Trespassing is the act of passing onto someone else’s property walking on, or living on private property after you have been warned not to enter or remain on someone else’s property after you have been asked to leave.
In most states, trespassing is classified as a misdemeanor. However, there are certain exceptions to trespassing laws, including meter readers, law enforcement, and government surveyors.
What Constitutes Trespassing on Private Property?
Typically, an individual will be charged with trespassing in Minnesota if he or she is found to:
- Enter another person’s property with the intention to damage the property. In many cases, individuals illegally enter the property and do something to deface or destroy it. A typical example of this crime is graffiti and other forms of vandalism.
- Enter another person’s property to obstruct normal business functions. This most commonly occurs at businesses, where disruptive individuals may cause problems.
- Enter another person’s property and occupying the property without the owners’ permission. These individuals may try to take over a property when the owner is not present, as is the case with squatters.
- Refusal to vacate a private property when asked to do so. When a property owner asks an individual to leave his or her property, that individual’s invitation is considered void, even if he or she was an invited guest on the property.
Charges and Penalties
The act of trespassing carries its own penalty, but individuals charged with this crime may be charged with other crimes, too. This is because, in many cases, people who trespass do so with further intentions in mind, such as assault, larceny, or vandalism.
Depending on the events surrounding the arrest, a person may be charged either with a misdemeanor or a felony. Usually, this will depend on whether the person had further intentions once they trespassed.
A person convicted of a misdemeanor is punishable by up to 90 days of imprisonment or a fine of up to $1,000. For a gross misdemeanor, a person may face up to a year in jail or $3,000 in fines.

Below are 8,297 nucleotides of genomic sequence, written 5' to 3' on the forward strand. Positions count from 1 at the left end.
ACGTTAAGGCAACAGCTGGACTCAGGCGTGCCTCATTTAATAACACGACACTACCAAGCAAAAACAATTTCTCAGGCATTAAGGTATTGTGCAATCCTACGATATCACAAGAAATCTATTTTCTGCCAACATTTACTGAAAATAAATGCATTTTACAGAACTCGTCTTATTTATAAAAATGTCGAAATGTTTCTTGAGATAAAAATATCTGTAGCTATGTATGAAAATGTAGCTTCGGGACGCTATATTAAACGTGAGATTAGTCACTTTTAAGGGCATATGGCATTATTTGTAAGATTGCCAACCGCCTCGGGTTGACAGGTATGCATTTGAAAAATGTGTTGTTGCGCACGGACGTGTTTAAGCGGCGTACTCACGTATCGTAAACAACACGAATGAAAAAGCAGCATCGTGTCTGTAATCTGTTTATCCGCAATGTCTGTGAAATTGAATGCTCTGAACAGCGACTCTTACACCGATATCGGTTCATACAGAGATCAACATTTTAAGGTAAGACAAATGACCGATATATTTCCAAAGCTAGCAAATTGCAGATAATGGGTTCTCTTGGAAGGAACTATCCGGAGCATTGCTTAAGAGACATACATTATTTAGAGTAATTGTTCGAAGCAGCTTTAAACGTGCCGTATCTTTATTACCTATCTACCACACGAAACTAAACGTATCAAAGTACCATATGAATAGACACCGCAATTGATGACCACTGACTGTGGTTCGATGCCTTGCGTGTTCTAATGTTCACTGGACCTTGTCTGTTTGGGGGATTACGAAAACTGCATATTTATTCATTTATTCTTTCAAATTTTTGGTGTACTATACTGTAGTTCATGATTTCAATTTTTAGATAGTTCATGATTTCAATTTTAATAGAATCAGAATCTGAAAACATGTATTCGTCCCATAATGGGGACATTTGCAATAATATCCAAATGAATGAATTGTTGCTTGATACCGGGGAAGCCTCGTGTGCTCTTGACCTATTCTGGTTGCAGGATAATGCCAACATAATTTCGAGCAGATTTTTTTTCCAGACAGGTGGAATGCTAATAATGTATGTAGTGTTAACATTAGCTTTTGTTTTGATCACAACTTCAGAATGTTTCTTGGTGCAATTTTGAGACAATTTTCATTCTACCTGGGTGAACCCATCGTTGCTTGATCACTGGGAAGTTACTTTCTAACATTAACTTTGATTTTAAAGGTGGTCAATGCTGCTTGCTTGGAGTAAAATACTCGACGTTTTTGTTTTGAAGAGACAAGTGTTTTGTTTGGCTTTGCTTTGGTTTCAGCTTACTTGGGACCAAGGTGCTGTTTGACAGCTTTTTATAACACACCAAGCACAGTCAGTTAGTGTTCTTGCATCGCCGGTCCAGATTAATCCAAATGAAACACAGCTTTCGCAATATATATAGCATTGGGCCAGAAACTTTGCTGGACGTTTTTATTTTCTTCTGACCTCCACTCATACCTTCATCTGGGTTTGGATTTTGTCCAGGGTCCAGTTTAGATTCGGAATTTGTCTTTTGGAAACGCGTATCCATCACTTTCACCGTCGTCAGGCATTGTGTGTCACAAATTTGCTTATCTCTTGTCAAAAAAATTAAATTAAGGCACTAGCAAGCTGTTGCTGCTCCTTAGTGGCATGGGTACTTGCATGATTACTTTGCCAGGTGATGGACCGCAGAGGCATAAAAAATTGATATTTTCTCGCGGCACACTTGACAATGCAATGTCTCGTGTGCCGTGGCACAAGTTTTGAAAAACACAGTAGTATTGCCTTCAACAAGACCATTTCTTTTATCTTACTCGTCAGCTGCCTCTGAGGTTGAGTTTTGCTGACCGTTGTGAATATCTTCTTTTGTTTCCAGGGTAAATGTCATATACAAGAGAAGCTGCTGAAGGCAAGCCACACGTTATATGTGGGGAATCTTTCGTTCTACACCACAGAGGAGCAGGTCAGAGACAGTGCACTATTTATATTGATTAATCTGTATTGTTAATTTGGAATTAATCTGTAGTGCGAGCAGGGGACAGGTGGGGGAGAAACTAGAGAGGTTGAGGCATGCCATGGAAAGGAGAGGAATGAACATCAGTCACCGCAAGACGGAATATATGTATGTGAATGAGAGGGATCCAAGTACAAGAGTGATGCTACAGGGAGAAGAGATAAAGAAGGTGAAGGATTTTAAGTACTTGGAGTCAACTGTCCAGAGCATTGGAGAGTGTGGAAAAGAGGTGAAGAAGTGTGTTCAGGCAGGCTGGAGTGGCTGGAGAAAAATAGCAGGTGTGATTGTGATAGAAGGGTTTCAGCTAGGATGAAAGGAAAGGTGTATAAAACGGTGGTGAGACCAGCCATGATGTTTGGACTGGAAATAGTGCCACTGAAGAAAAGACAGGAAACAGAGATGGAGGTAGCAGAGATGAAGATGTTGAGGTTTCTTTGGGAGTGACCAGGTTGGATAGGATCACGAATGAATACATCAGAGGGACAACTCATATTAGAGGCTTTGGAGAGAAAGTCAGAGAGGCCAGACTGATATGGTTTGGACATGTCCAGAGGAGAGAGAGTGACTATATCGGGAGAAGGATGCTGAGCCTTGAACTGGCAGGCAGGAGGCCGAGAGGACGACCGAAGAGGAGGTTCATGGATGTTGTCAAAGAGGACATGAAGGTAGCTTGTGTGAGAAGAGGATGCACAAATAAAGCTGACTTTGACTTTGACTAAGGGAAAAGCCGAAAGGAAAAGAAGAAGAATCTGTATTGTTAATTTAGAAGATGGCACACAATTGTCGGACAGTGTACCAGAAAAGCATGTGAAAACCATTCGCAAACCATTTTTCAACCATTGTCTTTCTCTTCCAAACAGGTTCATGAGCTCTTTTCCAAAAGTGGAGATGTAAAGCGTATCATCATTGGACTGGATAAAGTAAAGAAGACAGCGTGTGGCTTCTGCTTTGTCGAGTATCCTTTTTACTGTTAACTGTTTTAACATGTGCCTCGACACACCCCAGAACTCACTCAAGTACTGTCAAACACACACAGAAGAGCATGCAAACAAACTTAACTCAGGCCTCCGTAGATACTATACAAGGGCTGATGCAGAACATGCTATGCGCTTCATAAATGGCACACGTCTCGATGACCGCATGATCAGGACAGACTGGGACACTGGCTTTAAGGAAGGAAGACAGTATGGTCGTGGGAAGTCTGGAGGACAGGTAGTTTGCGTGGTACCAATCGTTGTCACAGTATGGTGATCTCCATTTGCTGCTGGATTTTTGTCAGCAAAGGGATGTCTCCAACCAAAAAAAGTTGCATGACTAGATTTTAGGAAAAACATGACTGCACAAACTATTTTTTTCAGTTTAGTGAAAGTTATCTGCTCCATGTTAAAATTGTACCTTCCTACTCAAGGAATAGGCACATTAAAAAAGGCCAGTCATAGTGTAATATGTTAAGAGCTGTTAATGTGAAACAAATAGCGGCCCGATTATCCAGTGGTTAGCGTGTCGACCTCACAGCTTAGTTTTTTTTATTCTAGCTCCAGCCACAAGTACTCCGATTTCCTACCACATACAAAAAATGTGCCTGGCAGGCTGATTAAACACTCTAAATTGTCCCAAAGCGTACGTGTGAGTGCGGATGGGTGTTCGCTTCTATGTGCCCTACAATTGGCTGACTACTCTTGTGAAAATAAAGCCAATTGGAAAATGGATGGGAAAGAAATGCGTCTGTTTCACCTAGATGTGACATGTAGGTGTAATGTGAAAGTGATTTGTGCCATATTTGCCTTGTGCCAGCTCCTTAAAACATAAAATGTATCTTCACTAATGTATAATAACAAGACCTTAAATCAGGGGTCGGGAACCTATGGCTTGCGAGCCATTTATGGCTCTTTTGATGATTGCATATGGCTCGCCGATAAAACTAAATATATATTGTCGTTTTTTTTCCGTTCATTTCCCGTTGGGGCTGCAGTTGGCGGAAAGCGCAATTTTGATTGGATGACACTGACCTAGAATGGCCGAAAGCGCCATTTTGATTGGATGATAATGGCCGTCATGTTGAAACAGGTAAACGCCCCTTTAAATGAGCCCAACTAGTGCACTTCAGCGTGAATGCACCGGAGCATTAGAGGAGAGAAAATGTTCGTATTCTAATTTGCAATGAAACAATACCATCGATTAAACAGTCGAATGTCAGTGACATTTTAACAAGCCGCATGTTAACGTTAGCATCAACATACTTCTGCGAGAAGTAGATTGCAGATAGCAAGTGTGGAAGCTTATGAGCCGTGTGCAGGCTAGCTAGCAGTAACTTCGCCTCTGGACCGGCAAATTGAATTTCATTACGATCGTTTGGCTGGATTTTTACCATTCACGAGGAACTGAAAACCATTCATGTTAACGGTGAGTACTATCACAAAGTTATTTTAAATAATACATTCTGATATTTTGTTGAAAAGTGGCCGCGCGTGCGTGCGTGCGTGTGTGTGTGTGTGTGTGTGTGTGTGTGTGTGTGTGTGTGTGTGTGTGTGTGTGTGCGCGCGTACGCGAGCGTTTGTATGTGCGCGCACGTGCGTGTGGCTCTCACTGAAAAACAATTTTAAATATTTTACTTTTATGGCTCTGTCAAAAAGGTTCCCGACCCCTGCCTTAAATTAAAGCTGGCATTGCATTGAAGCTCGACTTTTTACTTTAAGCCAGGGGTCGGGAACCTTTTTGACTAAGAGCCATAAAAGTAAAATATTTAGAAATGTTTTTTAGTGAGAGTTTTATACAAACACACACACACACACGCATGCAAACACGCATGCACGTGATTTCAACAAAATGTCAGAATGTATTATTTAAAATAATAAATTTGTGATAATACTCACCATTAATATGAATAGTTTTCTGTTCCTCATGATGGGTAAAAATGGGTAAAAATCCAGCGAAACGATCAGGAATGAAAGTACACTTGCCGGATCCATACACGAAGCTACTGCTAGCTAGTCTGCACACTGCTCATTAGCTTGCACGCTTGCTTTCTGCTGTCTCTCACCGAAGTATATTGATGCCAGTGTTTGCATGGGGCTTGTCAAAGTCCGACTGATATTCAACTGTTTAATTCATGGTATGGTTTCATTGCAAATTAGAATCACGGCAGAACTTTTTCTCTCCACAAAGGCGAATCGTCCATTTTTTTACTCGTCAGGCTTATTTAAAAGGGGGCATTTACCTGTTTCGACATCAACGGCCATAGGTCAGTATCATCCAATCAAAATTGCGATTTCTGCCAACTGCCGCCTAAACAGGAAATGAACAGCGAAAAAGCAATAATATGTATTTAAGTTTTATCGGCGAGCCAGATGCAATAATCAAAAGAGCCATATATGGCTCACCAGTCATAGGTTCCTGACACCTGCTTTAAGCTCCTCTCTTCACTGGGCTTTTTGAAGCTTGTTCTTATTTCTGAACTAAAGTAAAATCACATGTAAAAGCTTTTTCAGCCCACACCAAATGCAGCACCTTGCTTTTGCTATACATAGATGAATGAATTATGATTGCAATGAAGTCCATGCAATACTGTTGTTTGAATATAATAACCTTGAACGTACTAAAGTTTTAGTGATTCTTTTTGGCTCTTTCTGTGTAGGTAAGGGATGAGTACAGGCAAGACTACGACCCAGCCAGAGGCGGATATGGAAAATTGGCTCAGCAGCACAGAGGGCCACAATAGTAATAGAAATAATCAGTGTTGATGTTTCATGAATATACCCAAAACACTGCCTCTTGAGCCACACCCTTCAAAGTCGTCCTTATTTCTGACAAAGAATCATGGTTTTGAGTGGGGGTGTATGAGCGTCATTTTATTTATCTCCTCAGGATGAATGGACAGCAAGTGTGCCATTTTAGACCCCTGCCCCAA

The Importance of Hiring a Professional Attorney
A professional law company with talented misdemeanor defense lawyers will help you avoid a trial and negotiate a plea bargain or reduced sentence.
If a plea bargain can’t be reached, your attorney will prepare a strong defense strategy and argue on your behalf during the trial. Your attorney will also provide you with expert advice during each stage of the trial process.
Seasoned criminal lawyers will be able to convince the jury that your act of trespassing was inadvertent. If you are committing the crime for the first time and you have no prior criminal record, the lawyer will be able to get you out with minimal penalty like community service.
Note that, though a minor criminal charge, trespassing can splotch your social standing and jeopardize your job prospects if severe penalties are imposed.
Charged With Criminal Trespassing Charges? Contact Us Now!
Rogosheske, Rogosheske & Atkins, PLLC is dedicated to representing those who have been criminally accused in Minnesota. The trial talent and the strong defensive skills that any offender will need when up against criminal charges in the state can be found at this law firm.
A lawyer from our firm can work with you to build a strong case. One that skillfully challenges the accusations made against you. Whether your case is settled out of the trial or makes it to the courtroom, the defensive legal skills you need will be on your side when you decide to work with a professional from the firm. Contact us today to learn more about how the seasoned attorneys at Rogosheske, Rogosheske & Atkins, PLLC, can help when charged with trespassing or call us on (651) 413-9004 to book a free consultation with one of our lawyers.